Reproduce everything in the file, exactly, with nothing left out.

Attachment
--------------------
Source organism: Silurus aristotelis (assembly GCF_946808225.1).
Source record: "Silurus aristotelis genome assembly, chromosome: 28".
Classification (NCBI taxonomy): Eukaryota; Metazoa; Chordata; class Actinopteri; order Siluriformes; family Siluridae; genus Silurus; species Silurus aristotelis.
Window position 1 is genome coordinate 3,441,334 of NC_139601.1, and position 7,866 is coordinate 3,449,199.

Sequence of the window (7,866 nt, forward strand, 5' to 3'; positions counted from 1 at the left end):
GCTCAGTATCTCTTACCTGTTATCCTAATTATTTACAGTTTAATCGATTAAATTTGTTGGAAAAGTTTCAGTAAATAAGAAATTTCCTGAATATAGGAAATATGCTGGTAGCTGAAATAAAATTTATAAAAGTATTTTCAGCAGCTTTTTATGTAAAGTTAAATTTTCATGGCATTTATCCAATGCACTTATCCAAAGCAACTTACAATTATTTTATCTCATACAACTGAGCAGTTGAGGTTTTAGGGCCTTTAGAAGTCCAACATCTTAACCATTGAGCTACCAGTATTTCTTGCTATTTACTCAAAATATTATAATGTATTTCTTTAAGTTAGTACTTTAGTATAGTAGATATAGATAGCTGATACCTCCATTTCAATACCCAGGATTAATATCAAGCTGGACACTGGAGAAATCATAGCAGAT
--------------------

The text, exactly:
Source organism: Silurus aristotelis (assembly GCF_946808225.1).
Source record: "Silurus aristotelis genome assembly, chromosome: 28".
Classification (NCBI taxonomy): Eukaryota; Metazoa; Chordata; class Actinopteri; order Siluriformes; family Siluridae; genus Silurus; species Silurus aristotelis.
Window position 1 is genome coordinate 3,441,334 of NC_139601.1, and position 7,866 is coordinate 3,449,199.

Sequence of the window (7,866 nt, forward strand, 5' to 3'; positions counted from 1 at the left end):
GCTCAGTATCTCTTACCTGTTATCCTAATTATTTACAGTTTAATCGATTAAATTTGTTGGAAAAGTTTCAGTAAATAAGAAATTTCCTGAATATAGGAAATATGCTGGTAGCTGAAATAAAATTTATAAAAGTATTTTCAGCAGCTTTTTATGTAAAGTTAAATTTTCATGGCATTTATCCAATGCACTTATCCAAAGCAACTTACAATTATTTTATCTCATACAACTGAGCAGTTGAGGTTTTAGGGCCTTTAGAAGTCCAACATCTTAACCATTGAGCTACCAGTATTTCTTGCTATTTACTCAAAATATTATAATGTATTTCTTTAAGTTAGTACTTTAGTATAGTAGATATAGATAGCTGATACCTCCATTTCAATACCCAGGATTAATATCAAGCTGGACACTGGAGAAATCATAGCAGAT